Hands-Free Hot Cross Buns
These sourdough hot cross buns couldn't get any easier, this recipe is hands-off and with no folding or laminating it’s great for freeing up your schedule
So if you’re looking for the perfect Easter treat that is both easy to make and delicious, look no further!
You’re about to learn how to make the tastiest sourdough hot cross buns with perfectly balanced flavours of sweet, sour, and savoury.
Get ready to enjoy the aroma of malted barley, honey, and mixed spice while these little plump fruits burst with flavour.
The perfect start to the Easter weekend!
The vitals & baker’s percentages
This recipe makes 900g of enriched dough making 9 individual hot cross buns. The buns retain their moisture, and after glazing with honey syrup and cooling the buns weighed just under 100g each.
The dough relies purely on sourdough culture to levain the buns, no commercial yeast is used. These are completely sourdough-powered!
The dough is enriched with 20% butter and 12% sugar making a beautiful soft rich buns. The milk contributes to a super soft crumb.
At 80% hydration, the dough feels wet when you initially mix it. But after fermenting overnight the dough stiffens up perfectly making it straightforward to shape into buns. Make sure you use strong white bread flour for this recipe.
The baking timeline
You can expect the enriched dough to take up to twice as long to ferment than a standard straight sourdough. This makes the recipe perfect for leaving overnight and makes for a wonderful hands-off recipe.
08:00 Mix the levain
20:00 Mix the dough (leave it alone to ferment overnight)
08:00 Shape the dough into buns
11:00 Glaze with egg, pipe cross and bake
11:15 Glaze with honey syrup and cool
Total time: 27h 15m
Hands-on time: 45m-1hr
I’ve chosen to use a combination of honey, malted barley and sugar in this recipe. The honey brings some complexity to the sweet element and the malted barley pairs perfectly with the mixed spice.
Don't worry if you don’t want to buy additional ingredients. You can use just honey or sugar. Just make sure that the total of the combination you use totals 42g.
If you want to skip the butter and the cow's milk you can substitute with plant-based milk, and coconut oil and skip the egg wash. Just remember that the flavour profile will be slightly different.
The combination of dried cranberries, currant and raisins works really well together but you can use any combination you’d like. I’ve used dried cherries and plumbs with great success. Remember that these rolls are quite small so if your dried fruit is a little large, cut them with a knife.
The Equipment You’ll Need
A good set of digital scales is essential for weighing the ingredients accurately.
If you are baking in a cooler or warmer climate it may be advisable to monitor the temperature of the dough and the room with a Thermapen.
I love my large 42x31cm (16”x12”) Masterclass baking tray and it’s perfect for these hot cross buns.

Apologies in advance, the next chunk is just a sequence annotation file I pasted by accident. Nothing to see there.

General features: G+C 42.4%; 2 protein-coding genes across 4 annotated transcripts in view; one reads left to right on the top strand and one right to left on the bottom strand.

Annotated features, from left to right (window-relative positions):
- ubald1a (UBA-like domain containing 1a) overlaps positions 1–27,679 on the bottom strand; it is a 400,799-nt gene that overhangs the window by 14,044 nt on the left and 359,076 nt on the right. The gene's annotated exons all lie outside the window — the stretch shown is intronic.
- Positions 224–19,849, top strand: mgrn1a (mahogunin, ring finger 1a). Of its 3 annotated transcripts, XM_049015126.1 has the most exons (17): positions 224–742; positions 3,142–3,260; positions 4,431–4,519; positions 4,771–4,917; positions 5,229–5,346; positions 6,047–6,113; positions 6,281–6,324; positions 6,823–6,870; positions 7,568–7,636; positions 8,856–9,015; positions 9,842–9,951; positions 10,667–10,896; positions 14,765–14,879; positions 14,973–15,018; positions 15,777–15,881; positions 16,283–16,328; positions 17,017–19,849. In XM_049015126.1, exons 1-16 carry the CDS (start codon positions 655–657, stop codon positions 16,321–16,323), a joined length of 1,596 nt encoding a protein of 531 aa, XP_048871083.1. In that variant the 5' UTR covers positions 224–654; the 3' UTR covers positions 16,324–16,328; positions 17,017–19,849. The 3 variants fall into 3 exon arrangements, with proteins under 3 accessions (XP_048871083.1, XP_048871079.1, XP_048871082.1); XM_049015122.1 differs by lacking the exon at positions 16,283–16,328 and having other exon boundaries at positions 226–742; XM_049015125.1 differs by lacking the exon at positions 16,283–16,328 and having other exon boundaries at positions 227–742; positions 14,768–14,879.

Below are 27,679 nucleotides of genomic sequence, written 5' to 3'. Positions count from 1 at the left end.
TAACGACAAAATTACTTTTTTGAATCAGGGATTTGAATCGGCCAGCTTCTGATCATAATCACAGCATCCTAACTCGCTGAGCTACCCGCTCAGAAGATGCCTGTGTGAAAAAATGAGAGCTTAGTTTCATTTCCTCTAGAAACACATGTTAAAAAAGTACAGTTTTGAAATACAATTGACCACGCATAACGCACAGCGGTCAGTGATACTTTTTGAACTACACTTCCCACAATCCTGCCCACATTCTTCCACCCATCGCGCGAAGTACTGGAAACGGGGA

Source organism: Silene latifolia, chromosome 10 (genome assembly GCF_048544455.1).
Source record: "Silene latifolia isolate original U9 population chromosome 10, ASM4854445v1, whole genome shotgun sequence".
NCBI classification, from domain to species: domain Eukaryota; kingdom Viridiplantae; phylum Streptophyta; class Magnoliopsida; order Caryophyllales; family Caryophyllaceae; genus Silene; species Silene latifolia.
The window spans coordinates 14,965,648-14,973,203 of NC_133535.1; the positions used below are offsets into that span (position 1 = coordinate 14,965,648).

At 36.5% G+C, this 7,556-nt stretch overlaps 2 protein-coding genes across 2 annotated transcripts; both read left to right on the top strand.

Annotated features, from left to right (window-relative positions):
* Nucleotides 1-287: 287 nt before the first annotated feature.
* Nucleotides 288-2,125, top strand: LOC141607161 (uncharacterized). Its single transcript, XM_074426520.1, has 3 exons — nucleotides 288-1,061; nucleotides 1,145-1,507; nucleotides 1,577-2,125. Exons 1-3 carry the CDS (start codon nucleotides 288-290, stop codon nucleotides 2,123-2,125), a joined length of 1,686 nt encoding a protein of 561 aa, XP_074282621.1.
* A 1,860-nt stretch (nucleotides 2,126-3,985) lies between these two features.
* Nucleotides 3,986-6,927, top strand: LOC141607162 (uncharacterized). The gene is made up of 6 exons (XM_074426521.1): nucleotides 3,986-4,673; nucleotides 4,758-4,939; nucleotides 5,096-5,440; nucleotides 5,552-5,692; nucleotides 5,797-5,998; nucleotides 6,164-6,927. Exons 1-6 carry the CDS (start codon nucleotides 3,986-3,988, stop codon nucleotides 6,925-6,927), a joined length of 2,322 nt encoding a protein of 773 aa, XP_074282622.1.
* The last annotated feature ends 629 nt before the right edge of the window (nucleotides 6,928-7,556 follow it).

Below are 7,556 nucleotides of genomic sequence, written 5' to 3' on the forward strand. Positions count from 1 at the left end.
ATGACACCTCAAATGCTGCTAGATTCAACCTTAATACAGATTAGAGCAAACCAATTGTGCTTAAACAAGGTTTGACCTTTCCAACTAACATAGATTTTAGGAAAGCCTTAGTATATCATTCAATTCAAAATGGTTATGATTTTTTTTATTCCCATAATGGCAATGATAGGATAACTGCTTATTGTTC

I use a baking stone but you could use a baking steel if you have one. If you don’t have either I’ll leave some alternative baking instructions in the recipe.
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Adjusting for Temperature
The higher your kitchen temperature the faster the fermentation process will happen for both the levain and the sourdough.
The dough will also be warmer which will make the dough feel softer, and in hot conditions, it may be stickier and possibly more difficult to handle.
To combat problems that may occur in warmer temperatures you can reduce the hydration a little to stiffen the dough.
You can mix your dough to a lower temperature, and use a cool box or cool bag with an ice brick to regulate the temperature during fermentation and slow the process down.
Decreasing the amount of sourdough starter you use to inoculate the levain, and the amount of levain you use to inoculate your dough will slow the process down.
The opposite may occur, your dough may feel stiffer and the fermentation process will take longer. I think this is easier to adjust for than a warmer scenario.
In really low temperatures the process can grind along at a snail's pace or stall. In these circumstances, you can mix your dough to a warmer temperature, and keep your dough somewhere warmer to ferment.
If your dough feels stiffer you may want to increase the hydration touch.
Increasing the amount of sourdough starter you use to inoculate the levain, and the amount of levain you use to inoculate your dough will speed the process up.
In either case, in a warm or cool kitchen, bake the recipe as detailed the first time, keep my suggestions in mind and make alterations on the second bake.
Don’t forget that there are several factors to consider when adjusting hydration. Using a sourdough calculator is the easiest and most accurate way to do it.
You are welcome to use my recipe calculator (it’s completely free).
Mixed spice recipe
This little spice mix packs a real punch and is a store cupboard staple when it comes to Easter and Christmas recipes.
Try to resist making a large quantity. This is best made fresh every 6-12 months. I use a coffee grinder but you can use a mortar and pestle (it just takes a little more muscle power!)
2 tsp allspice (whole)
2 tsp coriander seeds (whole)
1 tsp nutmeg (grated)
1 tsp cloves (whole)
1 tsp ginger (powder)
4 pieces of mace
Half a little finger of cinnamon stick (not your finger!)